Hill in central Germany in the Leine depression near Pattensen in the municipality of Schulenburg
The Calenberg. In the background is the village of Alt Calenberg with former workers' houses and the overgrown ramparts of the old castle of Calenberg
The Calenberg in 1771. The map is not north-oriented. Key to the original: a. The Amt of Hof zu Calenberg; b. Kitchen and arboretum; c. Old castle of Calenberg; d. Licent–Bedienten accommodation; e. Deputat–Bedienten accommodation; f. Oehlmühle millpond; g. Little Pond; k. Posen Pond; l. The hop garden; m. Deputat garden; n. The mill; o. Garden; p. Water overshoot; q. The wells by the ponds.

The Calenberg is a hill in central Germany in the Leine depression near Pattensen in the municipality of Schulenburg. It lies 13 km west of the city of Hildesheim in south Lower Saxony on the edge of the Central Uplands. It is made from a chalk marl slab (Kalkmergelbank), has a height of 70 m above NN and was formed almost 100 million years ago at the beginning of the Upper Cretaceous series in Cenomanian stage. The Calenberg became historically important as a result of the fort, stronghold and castle built as the main residence of the House of Hanover.


The syllables Kal, Kalen-, Calen- in the word Calenberg are derived from the word kal in the Middle High German and Middle Low German languages and mean kahl i.e. "bare", "stripped", "unwooded".[1] Name formations using Kal, Kalen or Calen could refer to its geological base (rock, stone). The syllable -berg goes back to the Old High German word berg, to the Middle High German berc(g), to the Middle Low German berch and the colloquial word barch. It can mean "mountain", "hill" or "knoll". So the word Calenberg means something like kahler Berg or "bare hill".

The syllable Klei in the word Klei-Kamp comes from the word klei in Old High German and Middle Low German and to the dialectic word klaibodden and means: heavy loam soil, heavy soil, thick clay. The syllable -Kamp goes back to the Old High German word champf as well as the Middle Low German and dialectic word kamp and means an "enclosed piece of land". From the middle of the 17th century onwards it was also used for large plots of private land even if they were unenclosed.

The syllable Kälber in the word Kälber-Kamp comes from the word kalver in Middle Low German and the colloquial word kälwer and means "calves". Fields known as Kälber were used to graze calves.


The Calenberg lies in the protected landscape of the Calenberg Leine Valley (Calenberger Leinetal). It is bordered to the north by the Leine, to the west and south by the state road, Landesstraße 460, and to the east by gravel ponds. Its northern slopes are used for agriculture by the Calenberg Estate (Hausgut Calenberg) belonging to the House of Hanover, in the south are the ditches, ramparts and ruins of Calenburg Castle (Burg Calenberg) and several old workers' cottages belonging to the Calenberg Estate. The area of Calenberg Castle and the northern workers' cottages are protected as a monument and is referred to on maps as Old Calenberg (Alt Calenberg). In 2008 Hanover Region surveyed Alt Calenberg and its trees, each tree was numbered and marked after the estate had felled trees here in 2007-08.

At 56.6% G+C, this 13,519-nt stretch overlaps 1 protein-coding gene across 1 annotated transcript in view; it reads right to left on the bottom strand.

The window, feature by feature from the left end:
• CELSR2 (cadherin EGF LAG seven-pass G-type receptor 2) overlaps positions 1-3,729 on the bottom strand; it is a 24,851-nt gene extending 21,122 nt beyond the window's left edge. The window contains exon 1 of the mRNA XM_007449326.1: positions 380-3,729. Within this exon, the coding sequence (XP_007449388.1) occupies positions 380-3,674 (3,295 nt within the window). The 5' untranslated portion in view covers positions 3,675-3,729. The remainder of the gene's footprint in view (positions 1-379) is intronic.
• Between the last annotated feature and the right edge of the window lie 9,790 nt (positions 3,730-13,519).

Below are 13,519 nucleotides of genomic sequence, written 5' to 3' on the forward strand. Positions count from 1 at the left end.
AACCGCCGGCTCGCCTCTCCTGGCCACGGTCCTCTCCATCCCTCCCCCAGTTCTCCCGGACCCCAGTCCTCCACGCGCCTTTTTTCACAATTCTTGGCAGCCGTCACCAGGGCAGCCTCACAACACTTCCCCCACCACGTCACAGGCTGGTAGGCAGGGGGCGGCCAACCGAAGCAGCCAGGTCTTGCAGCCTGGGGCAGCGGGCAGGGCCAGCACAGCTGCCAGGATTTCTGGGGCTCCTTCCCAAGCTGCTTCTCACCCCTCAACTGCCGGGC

South of Alt Calenberg, on the state road, L 460, are the houses of Lauenstadt. This settlement was founded in 1327 as a town, but never developed into a town. In 1613 it was ranked last in the list of towns in the Principality of Calenberg. By about 1900 markets were held north of Lauenstadt at which everyday items were sold in open stalls.


North of the moat of Calenberg Castle, in addition to the former workers' cottages, was an old quarry,[2] which supplied stone for the foundation walls and fortifications of Calenberg Castle. The quarry exposed four metres of the Cenomanian rock of which the Calenberg is made. The strata consist of plate-like, gray-white limestone, the upper layers being quite rich in fossils.[3] Otto Seitz identified several varieties of ammonite (Mantelliceras Mantelli Sow., Turrilites costatus, Lam., Schloenbachia varians) and inoceramid (Inoceramus Cripsi Ment., Inoceramus tenuis Ment.) here. The quarry was used in the second half of the twentieth century as a landfill site and then covered with topsoil.


There are at least two tumuli dating to the Bronze Age on the Calenberg. In 1840 two skulls were handed into the Hanover Provincial Museum (now Lower Saxony State Museum in Hanover), which had been discovered in a tumulus "near the ruins of Calenberg"; the exact location of the tumulus was not given.[4]


Dried-up moat and tree-covered ramparts of the old castle of Calenberg on the Calenberg